After the Super Bowl, I got in my rental car and cruised metro Phoenix. I switched on the radio. I was looking for some basic “how could Pete Carroll have thrown it there?” talk to clear my head and — if we’re being honest — to make me feel better about the sentences I’d produced back in the press box.
But the chatter on Fox Sports Radio wasn’t basic. It was heavy with secret plots, conspiracies. A caller suggested that Carroll was a marionette of the Vegas casinos and had thrown the game. Another caller said Carroll refused to give the ball to Marshawn Lynch on the 1-yard line because Carroll wanted to deny Lynch the MVP. I thought I’d been lucky enough to catch a great game live. Yet such seditious talk made me feel like the guy who walked away from Dealey Plaza and said, “Gee, you didn’t hear three shots?”
Super Bowl XLIX’s conspiracy theories originated with the media. Bob Kravitz, a respected reporter from Indianapolis, broke Deflategate. The NFL Network’s Michael Silver first broached the theory about Carroll denying Lynch his moment of glory. Earlier in the week, I sat next to Darren McKee, a Denver radio host, when he asked a Moai-faced Bill Belichick, “Does it bother you at all that there’s a national perception that the Patriots are just a bunch of cheaters?”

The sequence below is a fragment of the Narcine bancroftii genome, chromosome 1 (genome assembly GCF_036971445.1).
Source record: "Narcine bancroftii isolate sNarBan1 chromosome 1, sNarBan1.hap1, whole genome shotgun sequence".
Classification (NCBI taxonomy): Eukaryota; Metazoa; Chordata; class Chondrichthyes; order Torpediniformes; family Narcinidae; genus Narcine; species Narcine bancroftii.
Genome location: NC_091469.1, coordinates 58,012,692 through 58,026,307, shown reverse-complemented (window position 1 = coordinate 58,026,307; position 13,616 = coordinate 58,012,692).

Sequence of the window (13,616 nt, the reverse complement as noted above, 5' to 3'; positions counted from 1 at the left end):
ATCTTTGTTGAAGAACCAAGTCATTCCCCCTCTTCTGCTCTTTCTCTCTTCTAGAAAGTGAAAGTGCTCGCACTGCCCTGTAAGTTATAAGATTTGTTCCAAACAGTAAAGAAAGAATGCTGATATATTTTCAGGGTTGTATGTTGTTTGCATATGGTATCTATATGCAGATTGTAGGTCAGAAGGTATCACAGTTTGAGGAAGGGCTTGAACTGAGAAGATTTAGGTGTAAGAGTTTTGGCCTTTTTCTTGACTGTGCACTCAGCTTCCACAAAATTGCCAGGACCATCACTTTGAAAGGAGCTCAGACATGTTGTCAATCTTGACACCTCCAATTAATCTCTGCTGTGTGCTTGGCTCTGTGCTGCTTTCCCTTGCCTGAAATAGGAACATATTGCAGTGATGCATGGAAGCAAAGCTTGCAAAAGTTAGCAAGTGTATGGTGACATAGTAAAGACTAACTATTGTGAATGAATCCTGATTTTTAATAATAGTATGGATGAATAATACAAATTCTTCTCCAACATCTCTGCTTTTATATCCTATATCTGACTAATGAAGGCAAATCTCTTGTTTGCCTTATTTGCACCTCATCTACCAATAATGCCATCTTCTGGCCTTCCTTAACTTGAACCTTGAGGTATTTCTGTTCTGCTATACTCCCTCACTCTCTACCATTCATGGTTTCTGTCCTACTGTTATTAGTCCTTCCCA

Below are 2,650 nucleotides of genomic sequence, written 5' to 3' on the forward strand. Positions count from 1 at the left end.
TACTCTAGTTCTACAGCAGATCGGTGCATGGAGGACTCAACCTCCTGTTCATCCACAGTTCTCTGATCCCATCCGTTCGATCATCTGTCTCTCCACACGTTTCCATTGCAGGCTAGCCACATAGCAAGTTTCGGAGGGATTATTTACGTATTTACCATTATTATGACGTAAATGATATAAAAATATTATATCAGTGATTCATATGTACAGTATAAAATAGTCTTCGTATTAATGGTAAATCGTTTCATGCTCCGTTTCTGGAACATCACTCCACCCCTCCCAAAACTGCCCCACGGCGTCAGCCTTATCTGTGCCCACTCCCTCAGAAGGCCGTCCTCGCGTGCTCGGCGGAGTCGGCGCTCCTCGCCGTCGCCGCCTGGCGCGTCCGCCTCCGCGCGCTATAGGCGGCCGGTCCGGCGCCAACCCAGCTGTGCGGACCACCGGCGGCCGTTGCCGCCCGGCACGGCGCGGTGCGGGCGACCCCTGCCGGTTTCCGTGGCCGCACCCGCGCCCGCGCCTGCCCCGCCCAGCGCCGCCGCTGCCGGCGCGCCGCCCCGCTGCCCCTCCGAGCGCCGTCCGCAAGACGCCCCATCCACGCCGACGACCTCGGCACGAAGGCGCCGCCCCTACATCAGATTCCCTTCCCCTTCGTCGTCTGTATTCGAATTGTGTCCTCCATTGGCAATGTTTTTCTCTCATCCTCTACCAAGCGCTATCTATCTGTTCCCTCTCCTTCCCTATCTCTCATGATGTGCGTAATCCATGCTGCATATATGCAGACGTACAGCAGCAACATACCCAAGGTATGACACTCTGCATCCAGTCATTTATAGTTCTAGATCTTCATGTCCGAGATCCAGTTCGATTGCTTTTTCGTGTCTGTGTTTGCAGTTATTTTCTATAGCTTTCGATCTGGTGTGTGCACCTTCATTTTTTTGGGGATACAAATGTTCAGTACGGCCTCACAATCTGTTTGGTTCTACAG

The sports media has long treasured conspiracy. See the Cold Envelope or the other team that got within point-blank range of an NFL title and did something odd. But thanks to Deflategate, Lynchghazi, and Roger Goodell’s sorcery, I believe that for the two-week run-up to this year’s Super Bowl, conspiracy became — as some insist it has always been — mainstream.
With apologies to Richard Hofstadter, it was a chance to study the paranoid style in American sportswriting. To watch reporters pursue the ecstatic truth, battle each other, and — with a few gonzo exceptions — do a service to their profession. Listen up, sheeple. Pay attention. You’re about hear some things ESPN doesn’t want you to know …
Deflategate took root in the Gillette Stadium press box in the Art Bell hours of January 19. Bob Kravitz had just returned from the Colts’ locker room. Kravitz is a 54-year-old, goateed ex-newspaperman who survived a heart attack, quit the print trade, and now works for TV station WTHR. He was grabbing his laptop. His column could wait till he got back to the hotel. But just then, he noticed a text message: “Call me. It’s very important.”
Kravitz spoke to a person he described as a “league source.” He heard something rather strange. Mind-blowing, in fact. He called another source. He was a print guy again, about to break a big story on deadline. “I let it rip,” Kravitz said. At 12:55 a.m., he tweeted:
Twitter gasped. Then it asked: “Wait, who’s Bob Kravitz?” For in any great conspiracy, the first target is the hidden allegiance of the news-breaker. “They all said, ‘This guy’s a TV schmuck from Indianapolis, sour grapes, blah blah blah,’” Kravitz said. In fact, in his 14-year tour with the Indianapolis Star, Kravitz was a regular noodge to the Colts. He was one of the pioneers of calling Tony Dungy a hypocrite. “Bill Polian once went on the radio and called me a ‘sewer rat,’” Kravitz said proudly.